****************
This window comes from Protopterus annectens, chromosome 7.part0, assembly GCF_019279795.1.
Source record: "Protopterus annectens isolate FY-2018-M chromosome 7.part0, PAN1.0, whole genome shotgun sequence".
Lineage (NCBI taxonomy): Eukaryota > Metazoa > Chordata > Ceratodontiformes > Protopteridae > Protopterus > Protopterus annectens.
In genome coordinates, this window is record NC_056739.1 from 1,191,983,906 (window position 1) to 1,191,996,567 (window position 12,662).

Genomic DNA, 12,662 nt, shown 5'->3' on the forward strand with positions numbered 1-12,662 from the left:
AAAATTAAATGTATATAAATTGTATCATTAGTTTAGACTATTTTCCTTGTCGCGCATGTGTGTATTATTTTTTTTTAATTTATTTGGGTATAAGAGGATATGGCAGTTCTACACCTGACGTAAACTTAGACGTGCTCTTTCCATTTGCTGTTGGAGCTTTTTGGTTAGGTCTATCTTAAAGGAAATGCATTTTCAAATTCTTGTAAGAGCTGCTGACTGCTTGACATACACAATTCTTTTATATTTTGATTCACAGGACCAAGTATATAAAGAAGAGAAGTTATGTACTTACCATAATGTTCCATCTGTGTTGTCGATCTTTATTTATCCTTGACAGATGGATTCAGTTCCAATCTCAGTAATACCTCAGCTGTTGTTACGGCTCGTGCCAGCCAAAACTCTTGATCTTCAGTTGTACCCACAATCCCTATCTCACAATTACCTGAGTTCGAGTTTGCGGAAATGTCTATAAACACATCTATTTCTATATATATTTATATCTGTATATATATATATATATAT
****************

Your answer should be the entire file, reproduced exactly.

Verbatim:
This window comes from Protopterus annectens, chromosome 7.part0, assembly GCF_019279795.1.
Source record: "Protopterus annectens isolate FY-2018-M chromosome 7.part0, PAN1.0, whole genome shotgun sequence".
Lineage (NCBI taxonomy): Eukaryota > Metazoa > Chordata > Ceratodontiformes > Protopteridae > Protopterus > Protopterus annectens.
In genome coordinates, this window is record NC_056739.1 from 1,191,983,906 (window position 1) to 1,191,996,567 (window position 12,662).

Genomic DNA, 12,662 nt, shown 5'->3' on the forward strand with positions numbered 1-12,662 from the left:
AAAATTAAATGTATATAAATTGTATCATTAGTTTAGACTATTTTCCTTGTCGCGCATGTGTGTATTATTTTTTTTTAATTTATTTGGGTATAAGAGGATATGGCAGTTCTACACCTGACGTAAACTTAGACGTGCTCTTTCCATTTGCTGTTGGAGCTTTTTGGTTAGGTCTATCTTAAAGGAAATGCATTTTCAAATTCTTGTAAGAGCTGCTGACTGCTTGACATACACAATTCTTTTATATTTTGATTCACAGGACCAAGTATATAAAGAAGAGAAGTTATGTACTTACCATAATGTTCCATCTGTGTTGTCGATCTTTATTTATCCTTGACAGATGGATTCAGTTCCAATCTCAGTAATACCTCAGCTGTTGTTACGGCTCGTGCCAGCCAAAACTCTTGATCTTCAGTTGTACCCACAATCCCTATCTCACAATTACCTGAGTTCGAGTTTGCGGAAATGTCTATAAACACATCTATTTCTATATATATTTATATCTGTATATATATATATATATAT